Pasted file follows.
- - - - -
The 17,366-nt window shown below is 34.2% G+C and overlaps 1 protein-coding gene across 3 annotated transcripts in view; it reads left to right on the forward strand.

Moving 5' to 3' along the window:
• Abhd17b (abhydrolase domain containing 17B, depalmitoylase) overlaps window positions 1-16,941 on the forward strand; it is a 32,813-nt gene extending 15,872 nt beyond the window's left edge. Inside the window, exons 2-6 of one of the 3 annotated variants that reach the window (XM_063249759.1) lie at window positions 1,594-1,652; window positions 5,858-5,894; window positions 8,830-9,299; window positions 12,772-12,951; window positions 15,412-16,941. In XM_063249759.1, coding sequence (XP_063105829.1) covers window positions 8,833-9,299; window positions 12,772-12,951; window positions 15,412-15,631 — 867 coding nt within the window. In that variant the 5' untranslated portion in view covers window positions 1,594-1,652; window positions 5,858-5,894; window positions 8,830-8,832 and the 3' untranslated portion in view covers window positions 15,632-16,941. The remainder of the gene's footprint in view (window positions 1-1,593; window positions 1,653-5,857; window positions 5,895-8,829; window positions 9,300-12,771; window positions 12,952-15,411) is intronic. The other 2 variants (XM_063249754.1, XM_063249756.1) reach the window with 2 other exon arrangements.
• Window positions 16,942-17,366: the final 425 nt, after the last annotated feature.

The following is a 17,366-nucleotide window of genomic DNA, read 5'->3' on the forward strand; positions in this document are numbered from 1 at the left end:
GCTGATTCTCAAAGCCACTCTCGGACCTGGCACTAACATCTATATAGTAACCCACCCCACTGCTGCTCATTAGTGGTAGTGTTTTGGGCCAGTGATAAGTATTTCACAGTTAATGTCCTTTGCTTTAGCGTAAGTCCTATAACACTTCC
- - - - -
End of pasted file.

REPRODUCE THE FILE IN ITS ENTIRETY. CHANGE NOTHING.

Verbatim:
The 17,366-nt window shown below is 34.2% G+C and overlaps 1 protein-coding gene across 3 annotated transcripts in view; it reads left to right on the forward strand.

Moving 5' to 3' along the window:
• Abhd17b (abhydrolase domain containing 17B, depalmitoylase) overlaps window positions 1-16,941 on the forward strand; it is a 32,813-nt gene extending 15,872 nt beyond the window's left edge. Inside the window, exons 2-6 of one of the 3 annotated variants that reach the window (XM_063249759.1) lie at window positions 1,594-1,652; window positions 5,858-5,894; window positions 8,830-9,299; window positions 12,772-12,951; window positions 15,412-16,941. In XM_063249759.1, coding sequence (XP_063105829.1) covers window positions 8,833-9,299; window positions 12,772-12,951; window positions 15,412-15,631 — 867 coding nt within the window. In that variant the 5' untranslated portion in view covers window positions 1,594-1,652; window positions 5,858-5,894; window positions 8,830-8,832 and the 3' untranslated portion in view covers window positions 15,632-16,941. The remainder of the gene's footprint in view (window positions 1-1,593; window positions 1,653-5,857; window positions 5,895-8,829; window positions 9,300-12,771; window positions 12,952-15,411) is intronic. The other 2 variants (XM_063249754.1, XM_063249756.1) reach the window with 2 other exon arrangements.
• Window positions 16,942-17,366: the final 425 nt, after the last annotated feature.

The following is a 17,366-nucleotide window of genomic DNA, read 5'->3' on the forward strand; positions in this document are numbered from 1 at the left end:
GCTGATTCTCAAAGCCACTCTCGGACCTGGCACTAACATCTATATAGTAACCCACCCCACTGCTGCTCATTAGTGGTAGTGTTTTGGGCCAGTGATAAGTATTTCACAGTTAATGTCCTTTGCTTTAGCGTAAGTCCTATAACACTTCC